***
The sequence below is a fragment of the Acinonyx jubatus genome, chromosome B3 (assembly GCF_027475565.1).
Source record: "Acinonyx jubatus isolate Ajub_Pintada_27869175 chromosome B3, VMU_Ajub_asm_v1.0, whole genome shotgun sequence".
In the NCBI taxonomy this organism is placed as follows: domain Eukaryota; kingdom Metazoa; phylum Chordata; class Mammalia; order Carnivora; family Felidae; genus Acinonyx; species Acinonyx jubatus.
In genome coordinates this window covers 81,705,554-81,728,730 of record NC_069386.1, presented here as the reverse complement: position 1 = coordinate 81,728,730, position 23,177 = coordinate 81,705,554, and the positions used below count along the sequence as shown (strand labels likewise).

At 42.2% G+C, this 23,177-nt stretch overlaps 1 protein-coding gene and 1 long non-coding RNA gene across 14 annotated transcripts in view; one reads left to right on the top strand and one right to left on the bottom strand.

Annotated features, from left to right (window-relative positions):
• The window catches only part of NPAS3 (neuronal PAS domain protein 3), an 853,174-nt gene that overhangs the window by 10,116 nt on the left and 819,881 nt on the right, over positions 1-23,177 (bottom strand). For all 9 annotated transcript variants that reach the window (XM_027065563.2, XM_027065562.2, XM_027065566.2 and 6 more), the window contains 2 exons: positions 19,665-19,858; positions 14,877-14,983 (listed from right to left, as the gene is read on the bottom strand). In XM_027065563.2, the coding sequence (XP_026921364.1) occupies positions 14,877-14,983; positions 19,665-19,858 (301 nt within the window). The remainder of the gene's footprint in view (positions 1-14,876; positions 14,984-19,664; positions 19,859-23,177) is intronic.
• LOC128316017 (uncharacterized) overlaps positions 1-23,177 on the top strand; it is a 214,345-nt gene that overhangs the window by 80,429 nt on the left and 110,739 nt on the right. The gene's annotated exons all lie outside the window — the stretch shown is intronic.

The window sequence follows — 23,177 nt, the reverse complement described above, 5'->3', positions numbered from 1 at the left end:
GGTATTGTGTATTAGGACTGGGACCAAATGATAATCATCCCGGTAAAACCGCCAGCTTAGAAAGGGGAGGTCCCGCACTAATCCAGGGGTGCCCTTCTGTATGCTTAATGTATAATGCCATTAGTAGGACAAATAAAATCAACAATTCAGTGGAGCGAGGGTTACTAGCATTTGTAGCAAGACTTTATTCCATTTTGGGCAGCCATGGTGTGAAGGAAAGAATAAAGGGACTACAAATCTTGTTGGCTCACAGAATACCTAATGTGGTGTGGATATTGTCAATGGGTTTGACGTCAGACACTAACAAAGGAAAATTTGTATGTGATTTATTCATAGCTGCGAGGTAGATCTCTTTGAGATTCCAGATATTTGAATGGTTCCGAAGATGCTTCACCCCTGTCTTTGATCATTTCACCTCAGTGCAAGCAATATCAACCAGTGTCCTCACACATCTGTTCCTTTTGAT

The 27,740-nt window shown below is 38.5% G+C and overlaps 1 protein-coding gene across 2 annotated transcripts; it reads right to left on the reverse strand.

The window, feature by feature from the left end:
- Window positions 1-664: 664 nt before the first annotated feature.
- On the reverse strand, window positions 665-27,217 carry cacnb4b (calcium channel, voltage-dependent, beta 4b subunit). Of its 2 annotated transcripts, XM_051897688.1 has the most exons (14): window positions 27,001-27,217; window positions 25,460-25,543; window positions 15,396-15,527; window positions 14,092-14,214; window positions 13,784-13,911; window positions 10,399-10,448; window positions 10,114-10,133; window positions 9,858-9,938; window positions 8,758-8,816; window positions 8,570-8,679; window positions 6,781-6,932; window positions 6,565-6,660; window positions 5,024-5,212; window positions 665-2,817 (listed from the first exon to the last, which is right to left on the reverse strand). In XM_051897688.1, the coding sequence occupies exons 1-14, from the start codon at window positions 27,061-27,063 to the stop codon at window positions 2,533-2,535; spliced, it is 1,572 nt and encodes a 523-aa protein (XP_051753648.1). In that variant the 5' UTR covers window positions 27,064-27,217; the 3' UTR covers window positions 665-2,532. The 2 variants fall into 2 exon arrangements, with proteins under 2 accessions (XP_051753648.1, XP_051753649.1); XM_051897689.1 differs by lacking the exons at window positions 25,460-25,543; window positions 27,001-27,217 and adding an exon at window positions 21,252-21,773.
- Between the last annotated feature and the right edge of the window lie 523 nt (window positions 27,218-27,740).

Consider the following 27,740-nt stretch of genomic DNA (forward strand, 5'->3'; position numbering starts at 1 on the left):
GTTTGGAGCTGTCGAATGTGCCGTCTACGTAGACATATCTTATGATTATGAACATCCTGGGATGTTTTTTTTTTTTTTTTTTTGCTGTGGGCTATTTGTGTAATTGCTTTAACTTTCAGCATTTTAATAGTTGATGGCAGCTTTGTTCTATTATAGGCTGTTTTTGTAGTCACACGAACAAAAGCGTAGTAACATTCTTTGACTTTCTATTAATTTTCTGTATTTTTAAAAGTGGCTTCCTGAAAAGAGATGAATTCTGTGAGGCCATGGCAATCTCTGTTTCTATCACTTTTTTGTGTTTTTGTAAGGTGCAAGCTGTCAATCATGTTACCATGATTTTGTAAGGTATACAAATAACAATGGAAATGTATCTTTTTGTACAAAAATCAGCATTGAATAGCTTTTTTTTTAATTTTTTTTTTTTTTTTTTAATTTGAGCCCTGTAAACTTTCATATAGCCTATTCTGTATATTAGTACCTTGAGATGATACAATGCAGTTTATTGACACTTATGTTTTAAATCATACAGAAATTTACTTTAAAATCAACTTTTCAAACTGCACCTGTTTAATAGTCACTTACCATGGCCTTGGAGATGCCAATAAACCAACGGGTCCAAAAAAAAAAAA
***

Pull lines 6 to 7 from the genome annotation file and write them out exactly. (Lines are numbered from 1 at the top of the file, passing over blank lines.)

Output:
Annotated features, from left to right (window-relative positions):
• The window catches only part of NPAS3 (neuronal PAS domain protein 3), an 853,174-nt gene that overhangs the window by 10,116 nt on the left and 819,881 nt on the right, over positions 1-23,177 (bottom strand). For all 9 annotated transcript variants that reach the window (XM_027065563.2, XM_027065562.2, XM_027065566.2 and 6 more), the window contains 2 exons: positions 19,665-19,858; positions 14,877-14,983 (listed from right to left, as the gene is read on the bottom strand). In XM_027065563.2, the coding sequence (XP_026921364.1) occupies positions 14,877-14,983; positions 19,665-19,858 (301 nt within the window). The remainder of the gene's footprint in view (positions 1-14,876; positions 14,984-19,664; positions 19,859-23,177) is intronic.